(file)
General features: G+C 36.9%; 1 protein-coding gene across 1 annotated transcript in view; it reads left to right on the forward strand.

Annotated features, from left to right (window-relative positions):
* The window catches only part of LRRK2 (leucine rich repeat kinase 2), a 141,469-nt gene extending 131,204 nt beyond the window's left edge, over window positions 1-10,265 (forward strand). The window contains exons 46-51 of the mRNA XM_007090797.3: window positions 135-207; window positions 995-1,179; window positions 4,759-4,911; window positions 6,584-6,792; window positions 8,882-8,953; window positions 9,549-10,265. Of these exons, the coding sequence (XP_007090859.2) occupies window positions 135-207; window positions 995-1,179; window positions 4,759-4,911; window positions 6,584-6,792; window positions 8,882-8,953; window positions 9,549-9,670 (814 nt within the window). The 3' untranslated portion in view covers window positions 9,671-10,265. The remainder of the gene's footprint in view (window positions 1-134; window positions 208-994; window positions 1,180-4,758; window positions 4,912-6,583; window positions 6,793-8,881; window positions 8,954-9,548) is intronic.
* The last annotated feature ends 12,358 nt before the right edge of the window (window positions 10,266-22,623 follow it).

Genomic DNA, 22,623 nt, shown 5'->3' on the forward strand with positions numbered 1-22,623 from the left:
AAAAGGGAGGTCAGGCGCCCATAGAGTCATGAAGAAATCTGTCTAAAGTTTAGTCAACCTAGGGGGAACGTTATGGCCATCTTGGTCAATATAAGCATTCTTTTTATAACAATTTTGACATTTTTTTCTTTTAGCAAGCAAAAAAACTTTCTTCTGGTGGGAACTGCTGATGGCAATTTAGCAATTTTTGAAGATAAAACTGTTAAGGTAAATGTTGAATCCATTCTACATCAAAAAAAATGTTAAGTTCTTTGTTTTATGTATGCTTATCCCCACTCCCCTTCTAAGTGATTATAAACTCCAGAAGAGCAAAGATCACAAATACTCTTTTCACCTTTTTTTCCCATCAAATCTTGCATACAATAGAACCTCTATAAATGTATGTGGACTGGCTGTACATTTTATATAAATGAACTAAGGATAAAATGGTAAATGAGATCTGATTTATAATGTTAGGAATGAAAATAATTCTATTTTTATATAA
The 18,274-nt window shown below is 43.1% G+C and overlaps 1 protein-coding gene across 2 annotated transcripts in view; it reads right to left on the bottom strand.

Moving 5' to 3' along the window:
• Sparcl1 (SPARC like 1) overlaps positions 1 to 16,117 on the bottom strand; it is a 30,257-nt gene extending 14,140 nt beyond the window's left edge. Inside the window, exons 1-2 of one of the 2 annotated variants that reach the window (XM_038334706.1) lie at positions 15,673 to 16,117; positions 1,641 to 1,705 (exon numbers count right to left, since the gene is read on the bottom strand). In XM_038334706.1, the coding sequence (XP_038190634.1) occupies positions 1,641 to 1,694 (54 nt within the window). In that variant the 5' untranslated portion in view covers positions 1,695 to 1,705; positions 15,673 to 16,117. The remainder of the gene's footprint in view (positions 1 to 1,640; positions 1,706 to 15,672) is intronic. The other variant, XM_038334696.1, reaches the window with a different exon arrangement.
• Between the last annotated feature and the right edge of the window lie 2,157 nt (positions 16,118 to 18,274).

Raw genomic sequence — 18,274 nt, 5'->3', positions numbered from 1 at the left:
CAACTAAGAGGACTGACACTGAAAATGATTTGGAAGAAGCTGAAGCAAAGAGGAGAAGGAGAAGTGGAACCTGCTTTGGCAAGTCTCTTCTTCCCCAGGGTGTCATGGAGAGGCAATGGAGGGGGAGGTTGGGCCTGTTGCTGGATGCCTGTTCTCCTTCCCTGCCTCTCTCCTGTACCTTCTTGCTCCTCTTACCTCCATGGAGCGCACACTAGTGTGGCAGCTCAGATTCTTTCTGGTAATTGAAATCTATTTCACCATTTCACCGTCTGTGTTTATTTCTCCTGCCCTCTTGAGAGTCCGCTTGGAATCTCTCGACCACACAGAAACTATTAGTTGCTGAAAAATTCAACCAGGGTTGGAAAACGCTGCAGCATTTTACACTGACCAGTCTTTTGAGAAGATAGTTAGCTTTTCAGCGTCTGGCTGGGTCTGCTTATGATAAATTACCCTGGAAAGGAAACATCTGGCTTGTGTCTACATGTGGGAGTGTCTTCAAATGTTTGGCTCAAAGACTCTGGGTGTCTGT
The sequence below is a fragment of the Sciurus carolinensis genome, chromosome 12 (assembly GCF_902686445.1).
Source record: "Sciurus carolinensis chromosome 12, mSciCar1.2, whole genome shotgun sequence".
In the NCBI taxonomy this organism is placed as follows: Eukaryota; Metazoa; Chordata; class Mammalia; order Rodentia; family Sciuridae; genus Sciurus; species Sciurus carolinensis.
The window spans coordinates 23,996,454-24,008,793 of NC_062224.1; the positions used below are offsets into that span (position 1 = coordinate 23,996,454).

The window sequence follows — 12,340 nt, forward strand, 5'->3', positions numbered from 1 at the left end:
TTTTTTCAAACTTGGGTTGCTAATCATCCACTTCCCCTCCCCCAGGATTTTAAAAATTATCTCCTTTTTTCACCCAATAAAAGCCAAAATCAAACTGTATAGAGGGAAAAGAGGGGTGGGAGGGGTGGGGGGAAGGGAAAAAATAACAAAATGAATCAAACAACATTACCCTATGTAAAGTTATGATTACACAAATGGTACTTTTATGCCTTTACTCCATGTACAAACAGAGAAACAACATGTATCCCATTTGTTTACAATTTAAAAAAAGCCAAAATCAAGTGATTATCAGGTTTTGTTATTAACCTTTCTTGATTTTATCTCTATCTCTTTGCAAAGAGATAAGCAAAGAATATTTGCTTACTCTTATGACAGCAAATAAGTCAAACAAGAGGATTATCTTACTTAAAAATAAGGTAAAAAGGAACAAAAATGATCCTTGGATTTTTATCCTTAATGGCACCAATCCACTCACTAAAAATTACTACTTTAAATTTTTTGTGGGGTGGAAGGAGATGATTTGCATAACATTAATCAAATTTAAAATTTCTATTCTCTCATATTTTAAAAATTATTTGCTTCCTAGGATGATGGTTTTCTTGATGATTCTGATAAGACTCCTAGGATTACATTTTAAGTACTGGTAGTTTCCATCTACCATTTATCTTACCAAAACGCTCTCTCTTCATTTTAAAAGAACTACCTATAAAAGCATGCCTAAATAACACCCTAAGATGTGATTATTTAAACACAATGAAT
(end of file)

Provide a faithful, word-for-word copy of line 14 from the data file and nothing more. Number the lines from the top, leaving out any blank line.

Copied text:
Source record: "Sciurus carolinensis chromosome 12, mSciCar1.2, whole genome shotgun sequence".